Officials Beg the Public to Stop Peeing on the World’s Tallest Church Tower

Since its completion in 1890, the pinnacle of Ulm Minster in Germany has reached higher than any other Christian church in the world. At 530 feet, it was even the tallest structure on Earth for a brief stint in the late 19th century. Today, the historic landmark is facing a unique threat: urine and vomit from inconsiderate passersby.

As Travel + Leisure reports, the pee problem has gotten so bad that the stone base of the tower is beginning to erode. Now the church officials responsible for conserving it are imploring the public to stop.

Martin Kraft via Wikimedia Commons // CC BY-SA 3.0

Earlier in 2016, the city of Ulm doubled the fine for public urination to 100 euros, but so far that’s done little to deter vandals and their bodily fluids. A city spokeswoman told Süedwest Presse that despite the evidence coating the walls, practically no one’s been caught in the act. She said that “as long as there are people,” the problem isn’t likely to disappear anytime soon.

The sandstone base was recently restored, but if the public doesn’t start behaving, the department that maintains the building could be faced with another restoration—and the financial burden that entails. Since curbing the city's partiers isn't likely to happen anytime soon, one department official has put forth a more realistic solution: on-site port-a-potties.

[h/t Travel + Leisure]

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Watch an Artist Build a Secret Studio Beneath an Overpass
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Artists can be very particular about the spaces where they choose to do their work. Furniture designer Fernando Abellanas’s desk may not boast the quietest or most convenient location on Earth, but it definitely wins points for seclusion. According to Co.Design, the artist covertly constructed his studio beneath a bridge in Valencia, Spain.

To make his vision a reality, Abellanas had to build a metal and plywood apparatus and attach it to the top of an underpass. After climbing inside, he uses a crank to wheel the box to the top of the opposite wall. There, the contents of his studio, including his desk, chair, and wall art, are waiting for him.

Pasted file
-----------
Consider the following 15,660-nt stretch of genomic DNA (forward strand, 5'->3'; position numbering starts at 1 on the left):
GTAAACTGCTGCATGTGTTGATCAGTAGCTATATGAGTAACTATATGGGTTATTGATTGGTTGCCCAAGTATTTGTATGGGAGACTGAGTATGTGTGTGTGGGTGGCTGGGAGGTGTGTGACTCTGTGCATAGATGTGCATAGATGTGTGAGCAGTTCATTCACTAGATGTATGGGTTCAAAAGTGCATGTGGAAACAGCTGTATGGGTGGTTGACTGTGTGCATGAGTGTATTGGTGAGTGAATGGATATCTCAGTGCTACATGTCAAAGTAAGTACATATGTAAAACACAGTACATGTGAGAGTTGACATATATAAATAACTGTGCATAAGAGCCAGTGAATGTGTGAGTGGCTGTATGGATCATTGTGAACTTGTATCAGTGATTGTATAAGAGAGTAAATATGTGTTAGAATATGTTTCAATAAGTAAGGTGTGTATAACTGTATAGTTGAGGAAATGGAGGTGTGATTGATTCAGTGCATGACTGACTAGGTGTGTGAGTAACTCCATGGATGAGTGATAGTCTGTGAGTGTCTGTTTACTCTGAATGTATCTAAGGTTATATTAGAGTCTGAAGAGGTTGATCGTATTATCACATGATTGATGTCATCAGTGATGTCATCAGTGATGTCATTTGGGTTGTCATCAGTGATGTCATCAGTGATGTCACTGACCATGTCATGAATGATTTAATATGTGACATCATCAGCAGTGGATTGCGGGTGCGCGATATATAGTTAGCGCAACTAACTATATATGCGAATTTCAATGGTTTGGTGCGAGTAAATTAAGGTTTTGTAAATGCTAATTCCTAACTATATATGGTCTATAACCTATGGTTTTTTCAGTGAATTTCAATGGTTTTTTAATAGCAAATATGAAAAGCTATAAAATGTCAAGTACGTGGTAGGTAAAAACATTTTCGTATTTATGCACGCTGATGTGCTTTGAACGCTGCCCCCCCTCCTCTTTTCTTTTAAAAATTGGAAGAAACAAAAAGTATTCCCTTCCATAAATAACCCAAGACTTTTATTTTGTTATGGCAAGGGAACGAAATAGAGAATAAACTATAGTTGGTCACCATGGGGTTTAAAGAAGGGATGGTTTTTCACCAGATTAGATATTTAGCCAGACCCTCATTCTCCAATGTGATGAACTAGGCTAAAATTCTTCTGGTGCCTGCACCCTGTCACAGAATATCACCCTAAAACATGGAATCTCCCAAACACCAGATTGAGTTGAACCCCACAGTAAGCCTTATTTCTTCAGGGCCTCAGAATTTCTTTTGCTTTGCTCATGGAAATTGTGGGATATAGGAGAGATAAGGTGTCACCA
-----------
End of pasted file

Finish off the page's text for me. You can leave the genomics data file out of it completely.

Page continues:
The art nook was installed without permission from the city, so Abellanas admits that it’s only a matter of time before the authorities dismantle it or it's raided by someone else. While this space may not be permanent, he plans to build others like it around the city in secret. You can get a look at his construction process in the video below.

[h/t Co.Design]

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One of Frank Lloyd Wright's Final Residential Designs Goes on Sale in Ohio
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In case you’ve missed the many recent sales of Frank Lloyd Wright-designed real estate, you have yet another chance to secure yourself a historical starchitect home. The Louis Penfield House is being sold by its original owners, and it could be yours for a cool $1.3 million. The restored Usonian home in Willoughby Hills, Ohio has been on the National Register of Historic Places since 2003.

The house is currently a vacation rental and, depending on the preference of the new owner, it could continue to operate as a tourist destination. Or you could take it over as your private residence, which sounds pretty luxurious. It still has a floor-to-ceiling glass-walled living room that looks out on the Chagrin River, and comes with all the original furniture Wright designed. Like Wright’s other Usonian homes, it has a radiant-floor heating system that draws on a natural gas well onsite.

A retro-looking living room features floor-to-ceiling windows.
A bedroom is filled with vintage wooden furniture.

Around the same time as the original commission, Louis and Pauline Penfield also asked Wright to create another house on an adjacent property, and that home would prove to be the architect’s final residential design. It was still on the drawing board when he died unexpectedly in 1959. The sale of the Penfield House includes the original plans for the second house, called Riverrock, so you’d be getting more like 1.5 Frank Lloyd Wright houses. Seems like a pretty good deal to us.

All images via Estately


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